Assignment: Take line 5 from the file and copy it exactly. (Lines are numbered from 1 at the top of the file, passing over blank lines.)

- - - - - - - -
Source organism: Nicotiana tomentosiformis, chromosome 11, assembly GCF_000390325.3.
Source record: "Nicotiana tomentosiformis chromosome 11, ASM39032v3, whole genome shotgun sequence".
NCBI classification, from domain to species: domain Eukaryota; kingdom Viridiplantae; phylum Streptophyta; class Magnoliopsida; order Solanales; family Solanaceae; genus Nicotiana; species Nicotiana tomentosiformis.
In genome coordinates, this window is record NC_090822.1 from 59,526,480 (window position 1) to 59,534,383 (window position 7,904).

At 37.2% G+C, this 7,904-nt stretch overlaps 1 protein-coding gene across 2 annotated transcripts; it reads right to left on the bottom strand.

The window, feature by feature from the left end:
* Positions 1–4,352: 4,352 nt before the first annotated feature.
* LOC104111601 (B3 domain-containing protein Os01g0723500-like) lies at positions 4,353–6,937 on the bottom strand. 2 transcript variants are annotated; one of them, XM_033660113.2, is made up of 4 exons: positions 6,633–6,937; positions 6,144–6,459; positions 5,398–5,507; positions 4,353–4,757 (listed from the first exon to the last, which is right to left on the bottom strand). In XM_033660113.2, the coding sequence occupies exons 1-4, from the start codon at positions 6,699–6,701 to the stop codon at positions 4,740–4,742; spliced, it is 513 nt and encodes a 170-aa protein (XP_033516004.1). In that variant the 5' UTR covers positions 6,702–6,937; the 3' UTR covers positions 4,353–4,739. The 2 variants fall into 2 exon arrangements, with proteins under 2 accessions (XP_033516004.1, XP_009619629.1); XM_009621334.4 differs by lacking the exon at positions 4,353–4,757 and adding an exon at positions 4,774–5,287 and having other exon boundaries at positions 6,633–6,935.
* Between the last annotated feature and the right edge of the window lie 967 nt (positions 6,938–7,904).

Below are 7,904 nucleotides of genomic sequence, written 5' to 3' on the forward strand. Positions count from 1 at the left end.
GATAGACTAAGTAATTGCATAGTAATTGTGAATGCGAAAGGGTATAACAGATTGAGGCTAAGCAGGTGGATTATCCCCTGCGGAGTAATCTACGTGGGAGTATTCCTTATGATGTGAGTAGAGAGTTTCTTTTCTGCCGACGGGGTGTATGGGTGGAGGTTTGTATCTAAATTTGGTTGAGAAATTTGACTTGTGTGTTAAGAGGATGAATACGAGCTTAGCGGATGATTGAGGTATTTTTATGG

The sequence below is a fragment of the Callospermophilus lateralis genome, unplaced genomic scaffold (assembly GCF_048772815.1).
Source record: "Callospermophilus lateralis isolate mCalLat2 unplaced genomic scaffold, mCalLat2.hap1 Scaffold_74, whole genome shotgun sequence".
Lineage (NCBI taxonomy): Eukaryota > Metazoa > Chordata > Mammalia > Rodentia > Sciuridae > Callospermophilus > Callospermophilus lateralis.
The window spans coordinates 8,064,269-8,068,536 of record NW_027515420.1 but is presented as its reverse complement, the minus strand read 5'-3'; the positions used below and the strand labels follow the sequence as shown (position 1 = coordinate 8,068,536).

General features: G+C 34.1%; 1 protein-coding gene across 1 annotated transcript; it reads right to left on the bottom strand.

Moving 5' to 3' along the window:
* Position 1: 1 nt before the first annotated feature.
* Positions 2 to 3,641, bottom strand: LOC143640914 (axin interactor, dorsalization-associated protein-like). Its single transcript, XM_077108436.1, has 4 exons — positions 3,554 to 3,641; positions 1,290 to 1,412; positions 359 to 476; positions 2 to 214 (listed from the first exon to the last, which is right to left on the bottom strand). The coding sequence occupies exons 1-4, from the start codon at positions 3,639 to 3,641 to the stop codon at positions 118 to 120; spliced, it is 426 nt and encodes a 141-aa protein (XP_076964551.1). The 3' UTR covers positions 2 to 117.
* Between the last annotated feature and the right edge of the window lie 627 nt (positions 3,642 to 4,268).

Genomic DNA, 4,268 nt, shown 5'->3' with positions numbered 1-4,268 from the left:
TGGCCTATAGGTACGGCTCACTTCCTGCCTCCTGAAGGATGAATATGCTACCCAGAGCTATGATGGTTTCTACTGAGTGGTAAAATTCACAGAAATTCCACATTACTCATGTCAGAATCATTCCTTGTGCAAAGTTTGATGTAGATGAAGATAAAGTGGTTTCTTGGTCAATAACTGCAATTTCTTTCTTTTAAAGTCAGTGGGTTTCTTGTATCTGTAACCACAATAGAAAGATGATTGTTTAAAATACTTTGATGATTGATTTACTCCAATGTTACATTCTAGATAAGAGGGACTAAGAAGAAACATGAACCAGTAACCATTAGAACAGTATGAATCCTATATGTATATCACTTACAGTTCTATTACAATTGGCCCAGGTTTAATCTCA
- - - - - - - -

At 37.2% G+C, this 7,904-nt stretch overlaps 1 protein-coding gene across 2 annotated transcripts; it reads right to left on the bottom strand.